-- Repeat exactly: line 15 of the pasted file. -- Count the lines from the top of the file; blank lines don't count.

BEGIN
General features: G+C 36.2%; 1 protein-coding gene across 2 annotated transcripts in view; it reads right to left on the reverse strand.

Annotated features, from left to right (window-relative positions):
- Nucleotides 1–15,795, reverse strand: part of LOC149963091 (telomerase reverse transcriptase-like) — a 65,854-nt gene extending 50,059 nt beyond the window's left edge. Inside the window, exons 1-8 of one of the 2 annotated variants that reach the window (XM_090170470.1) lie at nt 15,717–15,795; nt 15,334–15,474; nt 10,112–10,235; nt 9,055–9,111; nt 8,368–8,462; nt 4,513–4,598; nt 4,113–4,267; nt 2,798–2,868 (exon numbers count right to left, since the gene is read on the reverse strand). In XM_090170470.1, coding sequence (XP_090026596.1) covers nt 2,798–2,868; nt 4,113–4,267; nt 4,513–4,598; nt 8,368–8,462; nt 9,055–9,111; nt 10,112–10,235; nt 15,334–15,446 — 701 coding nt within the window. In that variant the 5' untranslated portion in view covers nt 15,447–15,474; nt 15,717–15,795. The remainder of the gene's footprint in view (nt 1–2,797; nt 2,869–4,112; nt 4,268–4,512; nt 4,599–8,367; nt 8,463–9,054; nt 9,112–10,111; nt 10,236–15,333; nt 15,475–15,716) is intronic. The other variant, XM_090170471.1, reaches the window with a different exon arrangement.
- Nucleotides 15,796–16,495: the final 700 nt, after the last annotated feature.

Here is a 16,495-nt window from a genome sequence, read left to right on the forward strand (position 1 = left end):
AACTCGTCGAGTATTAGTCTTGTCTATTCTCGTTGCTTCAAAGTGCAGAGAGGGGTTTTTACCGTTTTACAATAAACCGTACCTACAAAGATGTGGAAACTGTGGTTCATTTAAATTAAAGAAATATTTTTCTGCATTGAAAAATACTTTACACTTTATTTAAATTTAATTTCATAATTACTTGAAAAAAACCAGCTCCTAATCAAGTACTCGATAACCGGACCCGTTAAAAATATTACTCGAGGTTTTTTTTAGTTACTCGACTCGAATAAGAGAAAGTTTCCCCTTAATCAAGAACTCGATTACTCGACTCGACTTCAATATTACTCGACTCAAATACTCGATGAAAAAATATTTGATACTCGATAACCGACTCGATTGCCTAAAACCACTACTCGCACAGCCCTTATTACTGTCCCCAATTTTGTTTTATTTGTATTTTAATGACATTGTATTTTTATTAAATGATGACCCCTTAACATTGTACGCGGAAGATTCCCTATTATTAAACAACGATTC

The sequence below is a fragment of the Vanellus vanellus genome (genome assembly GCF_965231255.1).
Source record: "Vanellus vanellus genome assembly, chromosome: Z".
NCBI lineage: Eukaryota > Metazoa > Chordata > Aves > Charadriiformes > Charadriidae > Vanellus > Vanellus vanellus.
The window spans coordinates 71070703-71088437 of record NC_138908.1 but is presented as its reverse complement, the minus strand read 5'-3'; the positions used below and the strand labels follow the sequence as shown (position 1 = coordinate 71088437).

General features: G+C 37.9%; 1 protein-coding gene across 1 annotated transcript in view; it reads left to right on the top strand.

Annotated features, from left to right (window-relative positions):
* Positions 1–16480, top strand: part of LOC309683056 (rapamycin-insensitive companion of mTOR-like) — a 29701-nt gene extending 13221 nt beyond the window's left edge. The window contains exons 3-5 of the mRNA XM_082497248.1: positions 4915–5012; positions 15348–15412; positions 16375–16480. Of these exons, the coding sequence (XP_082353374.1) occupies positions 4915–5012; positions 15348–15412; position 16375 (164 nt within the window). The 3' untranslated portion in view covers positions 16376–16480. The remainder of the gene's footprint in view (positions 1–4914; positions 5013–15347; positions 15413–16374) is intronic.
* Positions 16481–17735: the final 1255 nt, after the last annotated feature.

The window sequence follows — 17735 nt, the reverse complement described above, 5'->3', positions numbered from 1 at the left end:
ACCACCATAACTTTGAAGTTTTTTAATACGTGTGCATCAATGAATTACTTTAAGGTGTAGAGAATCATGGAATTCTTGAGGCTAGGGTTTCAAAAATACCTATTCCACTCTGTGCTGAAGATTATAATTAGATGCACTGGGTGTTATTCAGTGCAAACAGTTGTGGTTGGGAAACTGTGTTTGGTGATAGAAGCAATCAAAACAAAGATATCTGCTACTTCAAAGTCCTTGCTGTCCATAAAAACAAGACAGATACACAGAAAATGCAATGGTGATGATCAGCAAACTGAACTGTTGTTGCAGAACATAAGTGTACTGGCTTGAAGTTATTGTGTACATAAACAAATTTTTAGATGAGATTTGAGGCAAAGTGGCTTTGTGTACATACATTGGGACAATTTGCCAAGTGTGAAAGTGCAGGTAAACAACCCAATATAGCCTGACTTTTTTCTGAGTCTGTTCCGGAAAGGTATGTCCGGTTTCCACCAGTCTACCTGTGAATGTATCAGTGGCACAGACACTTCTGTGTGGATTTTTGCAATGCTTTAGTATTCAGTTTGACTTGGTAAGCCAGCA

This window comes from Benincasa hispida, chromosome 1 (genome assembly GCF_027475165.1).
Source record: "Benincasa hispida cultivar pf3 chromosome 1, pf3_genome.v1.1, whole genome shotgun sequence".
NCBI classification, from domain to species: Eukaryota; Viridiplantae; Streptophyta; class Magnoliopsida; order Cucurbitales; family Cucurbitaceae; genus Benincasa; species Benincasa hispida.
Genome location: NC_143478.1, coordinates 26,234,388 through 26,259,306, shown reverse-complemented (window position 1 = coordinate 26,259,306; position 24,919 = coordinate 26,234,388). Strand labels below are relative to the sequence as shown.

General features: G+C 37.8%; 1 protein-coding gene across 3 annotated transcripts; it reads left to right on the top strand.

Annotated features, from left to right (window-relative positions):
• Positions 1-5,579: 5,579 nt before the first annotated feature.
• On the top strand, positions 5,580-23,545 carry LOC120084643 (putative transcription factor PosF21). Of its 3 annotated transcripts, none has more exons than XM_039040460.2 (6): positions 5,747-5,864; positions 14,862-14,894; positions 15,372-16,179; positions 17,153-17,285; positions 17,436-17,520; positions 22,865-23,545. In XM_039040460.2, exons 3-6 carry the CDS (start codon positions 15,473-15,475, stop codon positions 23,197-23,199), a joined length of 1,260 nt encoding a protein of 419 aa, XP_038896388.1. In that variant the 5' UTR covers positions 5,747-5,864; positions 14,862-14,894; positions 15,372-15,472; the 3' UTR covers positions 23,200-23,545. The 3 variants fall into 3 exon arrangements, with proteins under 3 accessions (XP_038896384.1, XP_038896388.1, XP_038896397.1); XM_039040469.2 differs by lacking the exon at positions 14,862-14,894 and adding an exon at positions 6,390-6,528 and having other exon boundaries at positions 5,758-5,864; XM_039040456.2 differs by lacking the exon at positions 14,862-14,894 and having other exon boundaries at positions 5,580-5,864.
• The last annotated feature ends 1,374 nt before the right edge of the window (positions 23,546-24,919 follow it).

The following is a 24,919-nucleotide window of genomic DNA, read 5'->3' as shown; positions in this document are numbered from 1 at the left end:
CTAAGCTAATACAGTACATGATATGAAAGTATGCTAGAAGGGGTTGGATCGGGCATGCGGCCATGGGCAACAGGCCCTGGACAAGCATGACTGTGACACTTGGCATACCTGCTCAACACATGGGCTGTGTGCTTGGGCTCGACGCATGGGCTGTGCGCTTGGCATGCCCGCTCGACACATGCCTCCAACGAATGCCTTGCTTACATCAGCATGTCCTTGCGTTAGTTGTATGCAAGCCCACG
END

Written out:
The window sequence follows — 17735 nt, the reverse complement described above, 5'->3', positions numbered from 1 at the left end: